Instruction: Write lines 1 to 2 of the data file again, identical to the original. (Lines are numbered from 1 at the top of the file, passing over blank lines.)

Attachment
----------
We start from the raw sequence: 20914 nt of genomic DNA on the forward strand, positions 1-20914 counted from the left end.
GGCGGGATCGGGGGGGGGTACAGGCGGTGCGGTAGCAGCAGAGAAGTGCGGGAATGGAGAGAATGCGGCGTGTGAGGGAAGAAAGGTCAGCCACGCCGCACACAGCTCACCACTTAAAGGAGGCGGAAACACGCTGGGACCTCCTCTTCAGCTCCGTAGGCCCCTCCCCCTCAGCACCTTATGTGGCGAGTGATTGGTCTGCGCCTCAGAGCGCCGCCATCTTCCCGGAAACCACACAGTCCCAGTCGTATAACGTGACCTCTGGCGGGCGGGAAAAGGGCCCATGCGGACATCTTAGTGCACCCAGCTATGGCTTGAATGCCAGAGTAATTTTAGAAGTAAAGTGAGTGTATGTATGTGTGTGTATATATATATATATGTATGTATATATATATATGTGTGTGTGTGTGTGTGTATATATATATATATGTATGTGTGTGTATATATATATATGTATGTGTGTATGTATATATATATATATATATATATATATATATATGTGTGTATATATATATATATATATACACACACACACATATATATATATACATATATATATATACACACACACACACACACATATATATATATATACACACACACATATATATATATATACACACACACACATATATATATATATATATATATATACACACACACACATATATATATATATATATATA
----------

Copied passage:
We start from the raw sequence: 20914 nt of genomic DNA on the forward strand, positions 1-20914 counted from the left end.
GGCGGGATCGGGGGGGGGTACAGGCGGTGCGGTAGCAGCAGAGAAGTGCGGGAATGGAGAGAATGCGGCGTGTGAGGGAAGAAAGGTCAGCCACGCCGCACACAGCTCACCACTTAAAGGAGGCGGAAACACGCTGGGACCTCCTCTTCAGCTCCGTAGGCCCCTCCCCCTCAGCACCTTATGTGGCGAGTGATTGGTCTGCGCCTCAGAGCGCCGCCATCTTCCCGGAAACCACACAGTCCCAGTCGTATAACGTGACCTCTGGCGGGCGGGAAAAGGGCCCATGCGGACATCTTAGTGCACCCAGCTATGGCTTGAATGCCAGAGTAATTTTAGAAGTAAAGTGAGTGTATGTATGTGTGTGTATATATATATATATGTATGTATATATATATATGTGTGTGTGTGTGTGTGTATATATATATATATGTATGTGTGTGTATATATATATATGTATGTGTGTATGTATATATATATATATATATATATATATATATATGTGTGTATATATATATATATATATACACACACACACATATATATATATACATATATATATATACACACACACACACACACATATATATATATATACACACACACATATATATATATATACACACACACACATATATATATATATATATATATATACACACACACACATATATATATATATATATATA